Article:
The flange 74 includes three relieved portions, including a relieved portion 78, a relieved portion 80, and a relieved portion 82. The relieved portions 78, 80, and 82 are indentations or cutout portions in the flange 74. They are equally spaced apart on the outer periphery of the flange 74. Their purpose will be discussed in detail below.
Also spaced apart equally, and extending outwardly from the outer periphery of the flange 74, are three arms or hooks, including an arm or hook 84, an arm or hook 86, and an arm or hook 88. The arms or hooks 84, 86, and 88 cooperate with the three studs 36, 42, and 48 to secure the cap 70 to the cylinder 12. The arms 84, 86, and 88 are disposed about the studs 36, 42, and 48 to lock the two elements together. As is best shown in FIG. 4, the relieved portions 78, 80, 82, and the arms 84, 86, and 88 are all spaced apart equally and are alternating with each other on the flange 74.
For purposes of alignment, that is, to appropriately and rapidly align the cap 70 with the cylinder 12, there are three alignment tabs secured to the interior of the cap 70. The tabs include a tab 90, a tab 92, and a tab 94. As also best shown in FIG. 4, the tabs are spaced apart equally or equidistant from each other. The tabs 90, 92, and 94 extend downwardly from the dome 72. This is best shown in FIGS. 3 and 6.
As will be understood, in order to hold various pressures, the cylinder 12 and the cap 70 are relatively heavy. For purposes of easily and rapidly securing the cap 70 to the cylinder 12, as after a leaking tank is disposed within the cylinder 12, the alignment tabs 90, 92, and 94 aid in quickly orienting the relatively heavy cap 70 properly with respect to the cylinder 12. The alignment tabs extend downwardly into the bore 16 of the cylinder 12 to help guide the cap 70 onto the top of the cylinder 12.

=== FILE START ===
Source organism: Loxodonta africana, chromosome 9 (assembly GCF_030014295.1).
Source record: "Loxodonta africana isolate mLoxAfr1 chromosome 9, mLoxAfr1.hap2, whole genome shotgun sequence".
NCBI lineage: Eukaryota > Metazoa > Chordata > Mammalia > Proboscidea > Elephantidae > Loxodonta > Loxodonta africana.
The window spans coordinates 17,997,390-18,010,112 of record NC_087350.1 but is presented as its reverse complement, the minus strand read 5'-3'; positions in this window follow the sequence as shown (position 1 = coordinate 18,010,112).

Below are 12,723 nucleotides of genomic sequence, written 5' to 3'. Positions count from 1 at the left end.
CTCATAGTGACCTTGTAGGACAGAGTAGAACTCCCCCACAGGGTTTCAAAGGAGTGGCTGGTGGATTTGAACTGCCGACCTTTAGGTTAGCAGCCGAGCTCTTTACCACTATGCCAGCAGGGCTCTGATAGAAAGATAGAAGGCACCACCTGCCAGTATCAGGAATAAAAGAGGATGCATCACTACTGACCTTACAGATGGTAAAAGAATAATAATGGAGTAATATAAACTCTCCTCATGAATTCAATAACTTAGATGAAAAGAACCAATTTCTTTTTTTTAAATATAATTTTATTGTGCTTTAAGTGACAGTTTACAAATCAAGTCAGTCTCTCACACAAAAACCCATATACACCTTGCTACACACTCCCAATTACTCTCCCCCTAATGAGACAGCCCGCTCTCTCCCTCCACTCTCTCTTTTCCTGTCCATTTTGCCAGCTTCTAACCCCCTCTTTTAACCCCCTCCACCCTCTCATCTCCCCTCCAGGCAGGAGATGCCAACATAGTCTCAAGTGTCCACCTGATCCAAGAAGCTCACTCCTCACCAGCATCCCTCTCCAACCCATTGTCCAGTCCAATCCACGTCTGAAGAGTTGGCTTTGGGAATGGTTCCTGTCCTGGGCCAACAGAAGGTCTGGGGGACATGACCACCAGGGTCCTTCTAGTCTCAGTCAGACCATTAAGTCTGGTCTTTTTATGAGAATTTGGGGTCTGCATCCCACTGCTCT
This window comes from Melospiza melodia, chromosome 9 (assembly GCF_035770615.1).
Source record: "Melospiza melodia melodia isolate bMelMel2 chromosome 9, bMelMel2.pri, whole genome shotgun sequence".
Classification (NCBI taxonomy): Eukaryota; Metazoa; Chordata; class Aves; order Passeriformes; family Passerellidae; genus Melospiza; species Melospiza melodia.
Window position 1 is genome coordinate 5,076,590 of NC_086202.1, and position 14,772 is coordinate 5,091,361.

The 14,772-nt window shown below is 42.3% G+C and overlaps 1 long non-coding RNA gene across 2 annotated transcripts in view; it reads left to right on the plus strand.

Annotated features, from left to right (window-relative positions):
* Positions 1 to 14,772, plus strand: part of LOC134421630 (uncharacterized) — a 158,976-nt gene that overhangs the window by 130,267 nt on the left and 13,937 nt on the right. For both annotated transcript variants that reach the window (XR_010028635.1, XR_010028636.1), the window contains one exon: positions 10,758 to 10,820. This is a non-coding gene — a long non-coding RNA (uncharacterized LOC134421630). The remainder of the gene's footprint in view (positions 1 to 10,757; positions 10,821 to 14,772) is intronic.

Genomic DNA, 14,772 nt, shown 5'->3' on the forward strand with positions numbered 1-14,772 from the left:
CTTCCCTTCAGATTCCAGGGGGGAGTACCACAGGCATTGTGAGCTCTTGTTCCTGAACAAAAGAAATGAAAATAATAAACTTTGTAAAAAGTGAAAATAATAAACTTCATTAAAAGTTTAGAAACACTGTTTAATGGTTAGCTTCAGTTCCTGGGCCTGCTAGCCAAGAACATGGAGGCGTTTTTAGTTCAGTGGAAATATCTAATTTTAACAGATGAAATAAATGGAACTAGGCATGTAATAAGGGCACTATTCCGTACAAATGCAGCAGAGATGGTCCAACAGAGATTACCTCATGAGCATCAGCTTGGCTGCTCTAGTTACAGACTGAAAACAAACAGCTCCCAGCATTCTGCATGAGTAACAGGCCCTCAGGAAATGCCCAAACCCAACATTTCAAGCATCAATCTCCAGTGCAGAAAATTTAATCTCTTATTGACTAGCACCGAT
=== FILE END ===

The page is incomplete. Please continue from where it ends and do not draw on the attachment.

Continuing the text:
At the center top of the cap 70, and extending upwardly therefrom, is a boss 100. The boss 100 includes an externally threaded portion 102. The externally threaded portion 102 receives an appropriate valve shield 130, shown in FIG. 3, and which is well known in the art. The shield 130 is generally of a truncated conical configuration, inverted, with an internally threaded portion which receives the external threads 102. The shield extends upwardly and outwardly from the boss 100, and is disposed about a valve, such as a valve 120, also shown in FIG. 3.
Extending through the boss 100 is a centrally located internally threaded bore 104. The valve 120, which includes a lower externally threaded portion, appropriately extends into the internally threaded bore 102. The valve 120, as shown in FIG. 3, is of the type generally known as a Chlorine Institute Valve. It is a particular type of valve in contemporary use with pressurized containers or cylinders of chlorine.